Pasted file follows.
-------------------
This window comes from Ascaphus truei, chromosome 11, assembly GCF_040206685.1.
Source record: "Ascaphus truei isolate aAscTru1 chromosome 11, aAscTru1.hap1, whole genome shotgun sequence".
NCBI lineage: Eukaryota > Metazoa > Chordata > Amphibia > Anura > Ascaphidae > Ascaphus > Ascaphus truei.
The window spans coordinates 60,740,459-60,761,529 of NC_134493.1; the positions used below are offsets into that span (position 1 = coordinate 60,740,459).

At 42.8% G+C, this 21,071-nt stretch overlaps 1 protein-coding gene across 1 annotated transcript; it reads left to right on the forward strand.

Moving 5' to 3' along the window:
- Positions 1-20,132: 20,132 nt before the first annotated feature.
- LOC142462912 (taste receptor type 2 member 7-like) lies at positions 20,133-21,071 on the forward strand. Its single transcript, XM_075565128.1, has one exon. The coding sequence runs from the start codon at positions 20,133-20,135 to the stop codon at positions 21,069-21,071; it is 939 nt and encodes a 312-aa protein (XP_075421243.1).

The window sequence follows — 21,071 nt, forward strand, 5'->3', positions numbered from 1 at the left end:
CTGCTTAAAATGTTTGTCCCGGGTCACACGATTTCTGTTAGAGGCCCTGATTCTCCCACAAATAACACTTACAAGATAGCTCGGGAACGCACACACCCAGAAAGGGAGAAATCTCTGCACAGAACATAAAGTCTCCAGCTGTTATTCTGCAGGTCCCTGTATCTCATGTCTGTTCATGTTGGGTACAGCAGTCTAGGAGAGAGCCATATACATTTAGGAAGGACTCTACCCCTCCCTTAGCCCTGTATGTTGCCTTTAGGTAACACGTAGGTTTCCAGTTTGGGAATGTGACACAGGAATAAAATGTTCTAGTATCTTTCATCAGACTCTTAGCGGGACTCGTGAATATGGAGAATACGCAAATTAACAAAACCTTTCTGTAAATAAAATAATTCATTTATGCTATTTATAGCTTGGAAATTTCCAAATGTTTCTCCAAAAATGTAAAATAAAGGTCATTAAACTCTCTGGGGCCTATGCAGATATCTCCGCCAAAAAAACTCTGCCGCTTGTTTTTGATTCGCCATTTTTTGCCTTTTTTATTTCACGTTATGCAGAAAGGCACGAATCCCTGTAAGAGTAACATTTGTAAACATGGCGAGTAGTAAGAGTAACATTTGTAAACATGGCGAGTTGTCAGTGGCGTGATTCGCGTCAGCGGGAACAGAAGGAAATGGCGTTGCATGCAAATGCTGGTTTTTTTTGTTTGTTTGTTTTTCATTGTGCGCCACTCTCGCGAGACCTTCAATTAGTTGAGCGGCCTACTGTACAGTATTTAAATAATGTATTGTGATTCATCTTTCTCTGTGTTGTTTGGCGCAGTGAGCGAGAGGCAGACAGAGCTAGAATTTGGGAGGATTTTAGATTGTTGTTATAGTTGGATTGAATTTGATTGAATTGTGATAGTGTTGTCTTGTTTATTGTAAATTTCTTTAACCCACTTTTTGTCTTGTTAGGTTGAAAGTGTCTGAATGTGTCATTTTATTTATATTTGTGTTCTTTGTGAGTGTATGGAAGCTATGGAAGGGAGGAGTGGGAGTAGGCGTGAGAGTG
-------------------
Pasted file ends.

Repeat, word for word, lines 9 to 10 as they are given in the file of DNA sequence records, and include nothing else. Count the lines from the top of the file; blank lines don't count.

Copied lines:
The window sequence follows — 21,071 nt, forward strand, 5'->3', positions numbered from 1 at the left end:
CTGCTTAAAATGTTTGTCCCGGGTCACACGATTTCTGTTAGAGGCCCTGATTCTCCCACAAATAACACTTACAAGATAGCTCGGGAACGCACACACCCAGAAAGGGAGAAATCTCTGCACAGAACATAAAGTCTCCAGCTGTTATTCTGCAGGTCCCTGTATCTCATGTCTGTTCATGTTGGGTACAGCAGTCTAGGAGAGAGCCATATACATTTAGGAAGGACTCTACCCCTCCCTTAGCCCTGTATGTTGCCTTTAGGTAACACGTAGGTTTCCAGTTTGGGAATGTGACACAGGAATAAAATGTTCTAGTATCTTTCATCAGACTCTTAGCGGGACTCGTGAATATGGAGAATACGCAAATTAACAAAACCTTTCTGTAAATAAAATAATTCATTTATGCTATTTATAGCTTGGAAATTTCCAAATGTTTCTCCAAAAATGTAAAATAAAGGTCATTAAACTCTCTGGGGCCTATGCAGATATCTCCGCCAAAAAAACTCTGCCGCTTGTTTTTGATTCGCCATTTTTTGCCTTTTTTATTTCACGTTATGCAGAAAGGCACGAATCCCTGTAAGAGTAACATTTGTAAACATGGCGAGTAGTAAGAGTAACATTTGTAAACATGGCGAGTTGTCAGTGGCGTGATTCGCGTCAGCGGGAACAGAAGGAAATGGCGTTGCATGCAAATGCTGGTTTTTTTTGTTTGTTTGTTTTTCATTGTGCGCCACTCTCGCGAGACCTTCAATTAGTTGAGCGGCCTACTGTACAGTATTTAAATAATGTATTGTGATTCATCTTTCTCTGTGTTGTTTGGCGCAGTGAGCGAGAGGCAGACAGAGCTAGAATTTGGGAGGATTTTAGATTGTTGTTATAGTTGGATTGAATTTGATTGAATTGTGATAGTGTTGTCTTGTTTATTGTAAATTTCTTTAACCCACTTTTTGTCTTGTTAGGTTGAAAGTGTCTGAATGTGTCATTTTATTTATATTTGTGTTCTTTGTGAGTGTATGGAAGCTATGGAAGGGAGGAGTGGGAGTAGGCGTGAGAGTG